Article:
[…] Paul considers chemistry-themed weddings and funerals. [ChemBark] […]

  9. Curious Wavefunction Says:

    Since I would prefer to be cremated, just douse me with whatever latest low flash point material is lying around. Preferably after I am dead please.

  10. eugene Says:

    I want to be mummified and my tissues stuffed with kilograms of precious third row transition metal salts that I used in research (albeit in much lower amounts in life). All my teeth should be replaced with a precious metal like gold and I want the outside coated in rhodium. After all that, with my body on display during the funeral, fill the coffin with mercury that will be part of my curse to grave robbers as it slowly reacts with whatever organics are left or makes amalgams of all the metals, and that should be good.

  11. Chemjobber Says:

    Wavefunction: Why cremate when you can Resomate?

    Resomation (a neologism meant to suggest rebirth) was first proposed for use in Europe as a method of disposing of cows infected by bovine spongiform encephalopathy. The corpse is placed in a pressurized chamber. The vessel is then filled with water and potassium hydroxide, creating a highly alkaline solution, and heated to 330 degrees. After about three hours, all that’s left are a soft, white calcium phosphate from bone and teeth and a light brown primordial soup of amino acids and peptides. Bodies buried underground decompose in the same way, albeit over many years and aided by microorganisms.

    Unlike cremation, resomation doesn’t vaporize the toxic mercury of dental fillings and doesn’t char joint implants, leaving them clean, shiny and potentially recyclable. The bone and tooth material can be ground into a fine ash, as with traditional cremains. The brown liquid, because it’s sterile, can go down the drain. “There’s no genetic material in it at all; it’s just basic organic materials,” Sullivan assures. “You might get some people who say they want the fluid as well, but at the end of the day, it’s best to send it to the water treatment plant so it ends up back on the land, as nature intended it to.”

  12. Paul Says:

    >> Paul, does that Nomex lab coat mean you think you’ll be going to a place with flames?

    @qvxb: You win the thread.

    And here are some related comments from Twitter that deserve attention:

    @stuartcantrill and his chemical bride had a hexagonal wedding cake featuring Borromean ring decorations, too.

    @sciencebase made a list of wedding anniversary gifts for chemists

  13. Curious Wavefunction Says:

    CJ: Good grief. That sounds like something the Morlocks would do to the Eloi.

  14. Steve Says:

    Anyone else wear their periodic table tie to chemistry weddings?

  15. yoyomama Says:

    I would like to be buried with the Strem “tetrakis” recipe that keeps it from turning orange.

  16. Rick Bryan Says:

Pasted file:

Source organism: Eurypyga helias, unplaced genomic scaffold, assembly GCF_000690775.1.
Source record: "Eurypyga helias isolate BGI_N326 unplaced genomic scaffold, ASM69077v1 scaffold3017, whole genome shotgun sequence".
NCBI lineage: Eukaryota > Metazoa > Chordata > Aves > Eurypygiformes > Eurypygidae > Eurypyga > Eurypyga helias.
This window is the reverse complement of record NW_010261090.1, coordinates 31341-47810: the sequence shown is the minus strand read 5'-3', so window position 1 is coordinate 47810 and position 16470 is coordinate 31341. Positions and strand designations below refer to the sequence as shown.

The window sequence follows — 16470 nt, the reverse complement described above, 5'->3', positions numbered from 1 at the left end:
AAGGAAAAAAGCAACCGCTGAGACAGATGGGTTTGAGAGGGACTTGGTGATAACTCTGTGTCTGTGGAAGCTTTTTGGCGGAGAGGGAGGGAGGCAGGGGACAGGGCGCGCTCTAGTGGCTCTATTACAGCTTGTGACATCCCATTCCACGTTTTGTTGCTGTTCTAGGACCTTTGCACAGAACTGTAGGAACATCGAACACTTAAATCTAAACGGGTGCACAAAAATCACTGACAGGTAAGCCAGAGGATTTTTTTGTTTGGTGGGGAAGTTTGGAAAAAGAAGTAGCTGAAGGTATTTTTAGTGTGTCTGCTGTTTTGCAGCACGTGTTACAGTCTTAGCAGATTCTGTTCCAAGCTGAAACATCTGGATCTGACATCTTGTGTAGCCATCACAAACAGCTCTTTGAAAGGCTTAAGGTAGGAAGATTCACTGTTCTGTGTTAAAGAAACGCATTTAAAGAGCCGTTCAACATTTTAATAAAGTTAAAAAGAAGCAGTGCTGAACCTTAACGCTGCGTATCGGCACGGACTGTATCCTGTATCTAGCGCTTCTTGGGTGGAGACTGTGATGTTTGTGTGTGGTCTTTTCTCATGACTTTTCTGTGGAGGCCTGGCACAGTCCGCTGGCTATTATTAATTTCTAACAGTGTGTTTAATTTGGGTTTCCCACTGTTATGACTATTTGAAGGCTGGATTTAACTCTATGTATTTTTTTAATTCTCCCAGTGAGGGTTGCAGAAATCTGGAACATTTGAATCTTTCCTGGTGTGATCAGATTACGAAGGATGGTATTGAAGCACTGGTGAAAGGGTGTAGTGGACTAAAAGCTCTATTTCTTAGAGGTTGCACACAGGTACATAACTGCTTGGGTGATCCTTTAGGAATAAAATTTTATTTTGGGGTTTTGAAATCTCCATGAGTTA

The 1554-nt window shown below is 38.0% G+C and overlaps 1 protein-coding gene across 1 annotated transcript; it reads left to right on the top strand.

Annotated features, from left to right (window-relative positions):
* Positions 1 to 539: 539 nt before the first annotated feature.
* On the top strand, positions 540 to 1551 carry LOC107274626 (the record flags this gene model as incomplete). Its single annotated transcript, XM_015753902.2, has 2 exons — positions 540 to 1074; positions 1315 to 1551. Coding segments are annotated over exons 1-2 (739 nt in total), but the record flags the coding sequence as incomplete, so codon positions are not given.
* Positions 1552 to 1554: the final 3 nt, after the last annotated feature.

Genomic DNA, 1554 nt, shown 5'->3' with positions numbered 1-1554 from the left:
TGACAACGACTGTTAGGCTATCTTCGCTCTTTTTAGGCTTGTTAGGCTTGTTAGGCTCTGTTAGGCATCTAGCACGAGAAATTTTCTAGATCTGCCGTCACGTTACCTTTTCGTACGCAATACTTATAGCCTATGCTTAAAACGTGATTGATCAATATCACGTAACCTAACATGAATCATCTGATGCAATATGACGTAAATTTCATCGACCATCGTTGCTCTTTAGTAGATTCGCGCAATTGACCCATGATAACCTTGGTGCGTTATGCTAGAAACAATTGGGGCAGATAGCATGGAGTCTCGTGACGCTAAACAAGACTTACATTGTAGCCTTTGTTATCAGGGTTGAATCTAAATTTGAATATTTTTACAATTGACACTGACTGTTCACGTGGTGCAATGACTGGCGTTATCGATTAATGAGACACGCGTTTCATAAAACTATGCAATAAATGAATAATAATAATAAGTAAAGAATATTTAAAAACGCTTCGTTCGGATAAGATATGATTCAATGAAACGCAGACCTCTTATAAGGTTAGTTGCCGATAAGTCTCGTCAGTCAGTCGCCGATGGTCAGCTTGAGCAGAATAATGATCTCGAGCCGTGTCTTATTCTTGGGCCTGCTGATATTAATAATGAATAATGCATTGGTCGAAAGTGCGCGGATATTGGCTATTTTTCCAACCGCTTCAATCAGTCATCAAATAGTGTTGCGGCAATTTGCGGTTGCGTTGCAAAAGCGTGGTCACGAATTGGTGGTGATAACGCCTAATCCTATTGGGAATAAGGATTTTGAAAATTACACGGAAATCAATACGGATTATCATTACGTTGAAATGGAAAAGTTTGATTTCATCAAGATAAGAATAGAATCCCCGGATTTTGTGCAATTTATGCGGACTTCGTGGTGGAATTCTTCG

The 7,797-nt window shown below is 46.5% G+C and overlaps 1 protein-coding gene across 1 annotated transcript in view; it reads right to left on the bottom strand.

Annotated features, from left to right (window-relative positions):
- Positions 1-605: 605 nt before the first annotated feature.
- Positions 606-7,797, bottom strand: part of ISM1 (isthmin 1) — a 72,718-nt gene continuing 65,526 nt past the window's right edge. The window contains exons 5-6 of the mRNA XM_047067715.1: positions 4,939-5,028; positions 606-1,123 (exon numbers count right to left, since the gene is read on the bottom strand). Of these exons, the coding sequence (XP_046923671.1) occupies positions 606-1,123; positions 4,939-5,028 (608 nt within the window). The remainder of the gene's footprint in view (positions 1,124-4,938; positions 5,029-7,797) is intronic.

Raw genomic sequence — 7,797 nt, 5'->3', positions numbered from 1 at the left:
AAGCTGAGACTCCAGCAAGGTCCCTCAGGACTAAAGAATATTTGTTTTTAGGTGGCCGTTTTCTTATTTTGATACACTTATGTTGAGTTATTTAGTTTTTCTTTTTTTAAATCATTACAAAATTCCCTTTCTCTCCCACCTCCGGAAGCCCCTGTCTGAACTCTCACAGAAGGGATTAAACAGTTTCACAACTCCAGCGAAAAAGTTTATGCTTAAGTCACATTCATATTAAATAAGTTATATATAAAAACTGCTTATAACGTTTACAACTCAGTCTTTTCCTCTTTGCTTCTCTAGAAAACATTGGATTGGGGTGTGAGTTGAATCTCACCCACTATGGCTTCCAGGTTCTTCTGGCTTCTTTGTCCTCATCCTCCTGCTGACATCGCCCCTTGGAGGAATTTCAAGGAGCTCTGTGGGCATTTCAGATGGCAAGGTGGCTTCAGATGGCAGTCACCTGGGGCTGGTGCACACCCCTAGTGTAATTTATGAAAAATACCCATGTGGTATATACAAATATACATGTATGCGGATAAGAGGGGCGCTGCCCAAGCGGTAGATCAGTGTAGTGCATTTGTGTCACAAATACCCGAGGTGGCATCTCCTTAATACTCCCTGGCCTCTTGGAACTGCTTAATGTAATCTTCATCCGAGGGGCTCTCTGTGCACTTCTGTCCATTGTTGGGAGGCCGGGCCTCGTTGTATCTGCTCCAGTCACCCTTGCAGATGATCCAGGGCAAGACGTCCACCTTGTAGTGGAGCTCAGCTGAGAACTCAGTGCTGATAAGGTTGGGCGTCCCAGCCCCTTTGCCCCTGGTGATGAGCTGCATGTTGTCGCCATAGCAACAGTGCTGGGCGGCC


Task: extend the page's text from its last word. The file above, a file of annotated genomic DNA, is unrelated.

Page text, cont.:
Christian Rosenkreutz had a chemical wedding (chymical, anyway) way back in 1616. People are still talking about it.

  17. souls_at_zeo Says:

    Agreed on the vial adaptor.. possibly the most sought after item in my lab, and typically broken as soon as we finally get our hands on a brand new one.

  18. Doctor Kurt Says:

    My then-fiancee’s parents emigrated from China in 1948; I’m half German and half Michigander. We met in grad school, where she pursued a Ph.D. in analytical chemistry while I was doing molecular spectroscopy and working on my degree in P. Chem.

    Naturally, we billed our wedding as an International Union of Pure and Applied Chemistry.

    The wedding cake approximated 1,3,5-triphenylbenzene – i.e. a hexagonal cake in the center with three hexagonal “satellite” cakes, however without the out-of-plane twist seen in the parent molecule.

    And both of us being members of Alpha Chi Sigma (is there anyone else out there whose wife is also his brother?) the cake was decorated with alchemical symbols. The department glassblower made the ornament for the top of the cake – a sphere of yellow glass suspended in a pyrex sphere, a 3-D representation of the symbol for gold.

  19. calchemist Says:

    Great post! My wife and I also had a chemistry themed wedding in 2008: we named our tables after elements as well (and we called the markers “periodic table tents”). Based on my last name, the head table was Co. Paul, can you guess who I am? =) We also had the dept. glassblower make giant test tubes for the pew decorations in Mem Church. Would be happy to pass photos along if you want. Saw this story in C&EN recently– a great day for chemistry bonds!

  20. Paul Says:

    @calchemist: Are your initials D.C.?

    I (and other readers, I bet) would love to see the decorations!

  21. wolfie Says:

    I mean, look, if you or Eugene could make and polymerize C4H4S2N2 in lieu of myself, I’d be liberated of a great charge. Couldn’t you, or why can you not ? Should I eventually have to assume that this molecule is my fate ?

  22. Nerdy Nuptials | Newscripts Says: